The other reason this might work is because you could open the server platform to other games. Creating a simple front end (or even a complex front end, though simple would be better) and allowing other games to access the same server technology (and hopefully, the same servers) would allow you to maximize server load, and hopefully thus use the equipment as efficiently as possible, and draw in the maximum number of paying players to keep the servers running.

If, as the massively article suggests, Tabula Rasa is breaking even, it might theoretically be possible to keep it running while transitions to a more sustainable business model took place. But the challenges of creating all the teams necessary to promote and develop the game (software and hardware) long-term are daunting, and I don't know if the gaming world is ready, or willing, to embrace the kind of changes that would be necessary to pull off a TR save.

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Wednesday, November 12, 2008

Wheel of Time MMO?

Slashdot, which seems to be chock full of gaming news today, has an extended article on the plans for movies, games, and an MMO based on Robert Jordan's Wheel of Time series. If you aren't familiar, this is a series of books that has been going on for two decades, and although Jordan passed away, he left extensive notes which Brandon Sanderson will complete the series with. There's apparently around 4 million words in the series (based on a post Brandon made), so heaven knows the IP is ripe for plucking. We'll see how well the folks at Red Eagle can pluck.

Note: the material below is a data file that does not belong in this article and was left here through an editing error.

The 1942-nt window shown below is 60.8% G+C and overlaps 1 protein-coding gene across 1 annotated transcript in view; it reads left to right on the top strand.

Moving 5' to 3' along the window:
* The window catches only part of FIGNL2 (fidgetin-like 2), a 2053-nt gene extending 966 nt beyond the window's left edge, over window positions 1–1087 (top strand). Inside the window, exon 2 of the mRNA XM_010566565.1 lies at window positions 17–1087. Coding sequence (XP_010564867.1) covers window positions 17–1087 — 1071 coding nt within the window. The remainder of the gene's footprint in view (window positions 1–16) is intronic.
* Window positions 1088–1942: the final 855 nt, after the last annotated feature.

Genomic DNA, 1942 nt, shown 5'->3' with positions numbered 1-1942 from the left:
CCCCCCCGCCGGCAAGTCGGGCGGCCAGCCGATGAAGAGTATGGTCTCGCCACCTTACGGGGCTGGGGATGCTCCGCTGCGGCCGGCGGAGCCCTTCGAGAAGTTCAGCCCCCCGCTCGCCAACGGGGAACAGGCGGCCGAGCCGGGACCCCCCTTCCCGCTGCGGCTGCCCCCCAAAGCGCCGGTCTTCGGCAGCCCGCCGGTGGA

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Garriot leaving NCSoft

Slashdot is reporting that Richard Garriot has left NCSoft. That sounds like bad news for Tabula Rasa. Or maybe not - I never really got why people care about individuals - especially now that the game is launched. In fact, given the state it was launched in, this may be the best possible news....

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Tuesday, November 11, 2008

I'm back

Well, I took a little break from the crazy Lich King overload, though I read there are scads of world events taking place, which I approve of. It's too bad they're so technically difficult to do - I had expected WAR would have a more fluid feel to its world, but everything resets there, too. Anyway, some non-Lich news:

APB has new info out, indicating they are actually listening to their players (well, possible future players, I think). I'm interested in this game from a technical standpoint, although I'm not sure the real world cops and robbers theme is my thing.

A post over at /random addresses the question of how to tell your teammates they suck. I don't think it quite goes far enough, as a little politesse goes a long way in my book, but it's an interesting read.

Jumpgate is reporting over 150K beta signups, for whatever that's worth. I'm in the process of signing up right now, and you can do the same here.

I was also reading up on Free Realms, which has posted a handy 'What is Free Realms' video that, I think, did a fine job of telling me that I was too old for it.

Finally, on a slightly unrelated note, I wish to point out the making of a Schadenfreude Pie, complete with cute children doing sinister laughs.